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The Nobel Prize and The Bluest Eye
Toni Morrison's Nobel prize acceptance speech has many interesting parallels between that and her novel The Bluest Eye. The speech opens up new ideas and interesting correlations between the address and the story. In this paper, I will document how parts of Morrison's speech uses situations in The Bluest Eye.
The first being that of the story about the blind woman and the bird. Morrison says, "Her answer can be taken to mean: if it is dead, you have either found it that way or you have killed it. If it is alive, you can still kill it. Whether it is to say alive, it is your decision. Whatever the case, it is your responsibility." The characters in the novel are also responsible for their own actions, regardless if situations happen beyond their control. Meaning that the characters in the novel cannot lament their life because things got away from them. While there is incest and a subsequent pregnancy involved, it is possible that the character is able to reach beyond the path set for them and exceed anyone's expectations. By talking about responsibility, Morrison is able to make people think about their lives and make them realize that it is possible to have things be better.
"Sexist language, racist language, theistic language all are typical of the policing languages of mastery, and cannot, do not permit new knowledge or encourage the mutual exchange of ideas." This quote by Morrison seems rather unusual, considering that she did incorporate some of these ideas into her work. It sounds as though in this quote that by using such characteristics in a work, it somehow loads it down with extraneous details. However, in Morrison's The Bluest Eye, it only enhances the reading and furthers the reader's understanding of the time.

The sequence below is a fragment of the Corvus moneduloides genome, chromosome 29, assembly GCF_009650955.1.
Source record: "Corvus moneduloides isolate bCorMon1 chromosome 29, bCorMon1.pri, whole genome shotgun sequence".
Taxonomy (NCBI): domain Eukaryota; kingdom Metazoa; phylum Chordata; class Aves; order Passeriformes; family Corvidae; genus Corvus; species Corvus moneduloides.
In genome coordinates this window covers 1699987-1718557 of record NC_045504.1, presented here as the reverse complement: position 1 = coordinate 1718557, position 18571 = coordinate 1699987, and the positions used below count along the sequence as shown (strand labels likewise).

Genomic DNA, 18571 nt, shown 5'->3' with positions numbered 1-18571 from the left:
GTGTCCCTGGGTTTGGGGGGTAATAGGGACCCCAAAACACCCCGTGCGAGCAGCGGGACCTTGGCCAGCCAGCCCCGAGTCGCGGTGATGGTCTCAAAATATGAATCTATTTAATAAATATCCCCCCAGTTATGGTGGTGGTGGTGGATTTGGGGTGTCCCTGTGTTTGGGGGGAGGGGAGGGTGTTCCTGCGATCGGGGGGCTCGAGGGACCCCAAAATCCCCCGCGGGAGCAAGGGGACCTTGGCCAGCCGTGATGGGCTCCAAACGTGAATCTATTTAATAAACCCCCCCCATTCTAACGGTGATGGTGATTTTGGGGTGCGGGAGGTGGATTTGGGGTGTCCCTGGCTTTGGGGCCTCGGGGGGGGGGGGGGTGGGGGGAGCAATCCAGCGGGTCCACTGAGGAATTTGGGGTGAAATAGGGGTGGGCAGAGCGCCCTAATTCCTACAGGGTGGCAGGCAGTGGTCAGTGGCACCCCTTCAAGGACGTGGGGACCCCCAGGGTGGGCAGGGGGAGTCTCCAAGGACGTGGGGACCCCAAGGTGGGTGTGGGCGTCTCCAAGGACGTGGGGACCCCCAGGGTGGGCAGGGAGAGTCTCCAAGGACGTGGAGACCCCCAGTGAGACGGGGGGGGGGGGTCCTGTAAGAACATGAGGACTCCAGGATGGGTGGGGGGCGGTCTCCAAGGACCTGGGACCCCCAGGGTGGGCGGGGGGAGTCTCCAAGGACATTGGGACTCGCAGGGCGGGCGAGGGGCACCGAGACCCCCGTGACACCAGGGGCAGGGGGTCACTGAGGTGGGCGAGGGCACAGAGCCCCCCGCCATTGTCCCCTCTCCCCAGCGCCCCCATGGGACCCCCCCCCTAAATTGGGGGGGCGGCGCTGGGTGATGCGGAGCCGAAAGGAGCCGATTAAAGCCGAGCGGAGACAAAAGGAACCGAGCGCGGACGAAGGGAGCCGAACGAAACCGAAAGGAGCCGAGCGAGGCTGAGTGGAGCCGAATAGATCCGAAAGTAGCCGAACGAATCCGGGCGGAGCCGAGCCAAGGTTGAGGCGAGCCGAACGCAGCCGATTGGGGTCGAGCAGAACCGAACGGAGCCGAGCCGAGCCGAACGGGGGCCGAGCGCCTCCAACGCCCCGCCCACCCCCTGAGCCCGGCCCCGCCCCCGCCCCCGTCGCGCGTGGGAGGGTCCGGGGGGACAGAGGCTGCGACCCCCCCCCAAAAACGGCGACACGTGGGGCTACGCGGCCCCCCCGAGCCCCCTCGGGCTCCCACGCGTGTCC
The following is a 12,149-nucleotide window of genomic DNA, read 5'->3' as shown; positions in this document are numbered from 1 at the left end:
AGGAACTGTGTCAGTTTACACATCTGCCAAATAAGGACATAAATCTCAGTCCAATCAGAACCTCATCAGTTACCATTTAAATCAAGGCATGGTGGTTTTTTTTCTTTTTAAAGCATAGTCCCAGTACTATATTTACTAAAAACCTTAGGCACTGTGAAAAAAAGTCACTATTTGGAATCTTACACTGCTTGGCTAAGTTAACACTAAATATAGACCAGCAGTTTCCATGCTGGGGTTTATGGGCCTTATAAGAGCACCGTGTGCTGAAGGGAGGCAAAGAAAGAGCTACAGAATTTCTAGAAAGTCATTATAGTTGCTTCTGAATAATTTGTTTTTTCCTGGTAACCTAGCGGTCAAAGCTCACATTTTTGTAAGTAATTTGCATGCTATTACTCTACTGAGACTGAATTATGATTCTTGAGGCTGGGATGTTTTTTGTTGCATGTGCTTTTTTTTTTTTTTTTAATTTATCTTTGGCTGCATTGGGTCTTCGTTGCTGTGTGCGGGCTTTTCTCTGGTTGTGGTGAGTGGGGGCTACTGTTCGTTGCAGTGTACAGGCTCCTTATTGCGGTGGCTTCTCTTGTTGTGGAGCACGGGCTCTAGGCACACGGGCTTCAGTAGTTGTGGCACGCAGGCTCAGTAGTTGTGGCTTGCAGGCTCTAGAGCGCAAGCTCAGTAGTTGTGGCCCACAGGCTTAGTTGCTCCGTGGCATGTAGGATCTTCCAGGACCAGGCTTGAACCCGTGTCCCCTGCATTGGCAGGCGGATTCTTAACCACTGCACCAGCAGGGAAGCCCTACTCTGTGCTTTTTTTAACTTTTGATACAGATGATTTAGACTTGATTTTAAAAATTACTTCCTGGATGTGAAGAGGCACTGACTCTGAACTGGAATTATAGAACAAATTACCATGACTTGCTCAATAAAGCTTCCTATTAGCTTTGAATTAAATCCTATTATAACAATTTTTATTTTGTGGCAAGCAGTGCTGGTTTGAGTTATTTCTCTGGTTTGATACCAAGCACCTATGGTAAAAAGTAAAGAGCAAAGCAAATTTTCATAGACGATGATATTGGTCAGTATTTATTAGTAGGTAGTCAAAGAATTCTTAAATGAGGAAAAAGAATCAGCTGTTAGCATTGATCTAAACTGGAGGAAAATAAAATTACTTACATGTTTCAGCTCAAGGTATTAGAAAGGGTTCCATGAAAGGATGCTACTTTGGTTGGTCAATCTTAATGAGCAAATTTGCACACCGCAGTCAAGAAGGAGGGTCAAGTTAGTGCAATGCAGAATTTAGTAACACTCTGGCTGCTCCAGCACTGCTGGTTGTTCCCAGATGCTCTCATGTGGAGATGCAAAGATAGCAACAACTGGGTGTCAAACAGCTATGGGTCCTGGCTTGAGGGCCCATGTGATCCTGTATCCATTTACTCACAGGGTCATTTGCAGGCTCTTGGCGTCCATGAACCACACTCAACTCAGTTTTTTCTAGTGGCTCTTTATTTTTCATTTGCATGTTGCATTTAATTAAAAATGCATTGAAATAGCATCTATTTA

In accordance with the understanding of the reading and the enhancement of the words on the pages, Morrison fulfills the obligation of the following quote in The Bluest Eye: "The vitality of language lies in its ability to limn the actual, imagined and possible lives of its speakers, readers, writers.
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In conclusion, it is interesting how Morrison was able to correlate her Nobel prize acceptance speech with that of aspects in the novel The Bluest Eye. In retrospect, upon reading both the speech and the novel, it is easy to see the parallels that Morrison used to create The Bluest Eye with her beliefs about writing and herself.